Examples of visual signals include a signal mirror, flashlight, headlamp, flares, smoke from a fire, and glow sticks. Even brightly colored fabric should be considered a “signaling” device, and a blaze orange hunting vest or bright flagging tape, which are often carried when hunting anyway, can help someone locate you. I have particularly come to like the military-grade glow sticks available at most surplus stores. They are inexpensive, lightweight, don’t require batteries, still function when wet, and can be seen for a long distance at night. I keep a couple of them stashed in my pack on all backcountry trips.
In an extended emergency situation, water becomes critical. If you have exhausted whatever water supply you were carrying, you will need to find a water source. Try not to wait until you have no water left to start looking for more, if at all possible. Consider having a way to treat backcountry water. Boiling, filtration, and chemical treatment are all options.
Boiling obviously requires a fire or stove of some sort. But what sometimes gets overlooked is that you will also need something to boil water in, and for that you’re going to need an uncoated metal container. While a fire can be time-intensive, if you are in an emergency situation it’s probably not a bad idea to get a fire going anyway.
Water filters have come a long way from the bulky items they used to be. There are some very small and lightweight filters available now, with the Sawyer “Mini” and the “Lifestraw” being good emergency options that are easy to carry along. Both weigh a scant few ounces, are only a few inches long, and can be found for about $20. I own the Sawyer, and it works surprisingly well for such an inexpensive option. Chemical treatment is another effective, lightweight alternative. Iodine or chlorine dioxide are two popular options for water treatment. I personally like the Aquamira (chlorine dioxide) tablets that come in sealed packets. They weigh almost nothing, and do not have the aftertaste of iodine.
Another option is the SteriPen (or several other similar products), which sterilizes by sending UV light through a bottle of water. While they work quite well and don’t leave an aftertaste, they require a battery and weigh more than a packet of treatment tablets or the Sawyer Mini.
Dr. Don Thomas will cover this subject in more detail in a Backcountry column later this year.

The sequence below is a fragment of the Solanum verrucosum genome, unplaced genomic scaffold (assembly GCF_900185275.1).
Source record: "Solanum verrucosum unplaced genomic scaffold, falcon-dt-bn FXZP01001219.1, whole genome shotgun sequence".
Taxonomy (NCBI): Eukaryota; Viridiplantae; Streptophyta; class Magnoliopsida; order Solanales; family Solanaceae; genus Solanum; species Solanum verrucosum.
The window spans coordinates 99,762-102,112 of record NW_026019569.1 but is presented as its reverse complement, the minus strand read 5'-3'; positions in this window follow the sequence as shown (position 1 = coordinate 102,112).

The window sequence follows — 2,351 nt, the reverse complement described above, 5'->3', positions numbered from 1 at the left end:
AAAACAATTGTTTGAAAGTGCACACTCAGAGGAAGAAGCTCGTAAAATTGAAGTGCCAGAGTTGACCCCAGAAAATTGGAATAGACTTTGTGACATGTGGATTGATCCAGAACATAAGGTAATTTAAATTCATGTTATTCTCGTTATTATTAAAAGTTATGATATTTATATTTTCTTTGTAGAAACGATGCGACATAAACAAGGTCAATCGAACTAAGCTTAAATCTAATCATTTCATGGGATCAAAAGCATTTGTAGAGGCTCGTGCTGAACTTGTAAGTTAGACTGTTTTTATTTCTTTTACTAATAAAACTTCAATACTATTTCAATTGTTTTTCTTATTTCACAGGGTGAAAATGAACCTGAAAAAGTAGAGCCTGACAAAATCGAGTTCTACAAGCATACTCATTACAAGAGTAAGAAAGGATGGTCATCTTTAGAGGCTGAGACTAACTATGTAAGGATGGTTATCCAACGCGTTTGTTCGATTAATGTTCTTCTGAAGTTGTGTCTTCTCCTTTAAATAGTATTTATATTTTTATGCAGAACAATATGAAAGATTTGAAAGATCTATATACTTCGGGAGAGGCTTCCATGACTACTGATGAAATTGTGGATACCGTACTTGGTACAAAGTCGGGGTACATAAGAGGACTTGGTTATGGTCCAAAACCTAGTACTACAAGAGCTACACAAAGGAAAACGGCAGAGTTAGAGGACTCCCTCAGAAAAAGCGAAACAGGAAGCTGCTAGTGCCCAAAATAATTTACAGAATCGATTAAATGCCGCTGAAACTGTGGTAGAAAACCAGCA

I never go into the backcountry without food in my pack. In addition to what I normally plan to eat for the day’s hunt, I bring a little reserve food just in case I’m out longer than planned. While water is much more important than food in emergency situations (the body starts to shut down from dehydration long before starvation), it’s not a bad idea to have an extra energy bar or two stashed in your pack. I also keep a couple of tea bags and a “Cup O Soup” packet in my emergency kit, and sometimes a dehydrated meal as well, just in case.
The lure of remote country is strong, but we should never forget that with each step in that direction, our self-sufficiency must increase as well.
First Aid Kit. In addition to my Emergency Kit, I always carry a first aid kit on my backcountry hunts. This is a broad enough topic for a separate article of it own, (and there will be one in this column within the year). Suffice to say this is another essential piece of emergency gear that you shouldn’t be without. Even more importantly, get the training to know how to use what’s in it. Knife. A stout, fixed blade knife is always on my belt in the backcountry. In addition to being essential for breaking down an animal, it is a versatile tool that can split wood, help construct shelter if necessary, and serve a number of other survival tasks.
Your personal emergency kit for the backcountry should never simply be replicated from someone else’s list. Only you can determine what your anticipated circumstances may require, and this article is only meant to provide food for thought. Just as you practice regularly with your bow, don’t simply run out and purchase emergency items, drop them in your pack, and assume you’re “good to go” if something happens. If you choose to carry an emergency blanket for example, wait for a cold rainy day and go spend several hours outside wrapped up in it, and then determine if it serves your needs. If you carry a firemaking implement, build fires with it in cold, wet conditions beforehand. It’s not just important to have gear for emergencies. It’s also essential to know that what you carry is truly going to work, based on firsthand, prior experience. Lastly, don’t forget the single most important piece of emergency gear—that grey matter between your ears. It can serve you well in avoiding many backcountry emergencies in the first place.
Top Photo: The author’s emergency kit includes a bivy sack, several options to make fire and treat water, quick-energy food, options for signaling help, as well as cordage and duct tape. It all fits in the compact titanium container on the left, which can also be used to boil water. Total kit weight: 1.5 lbs.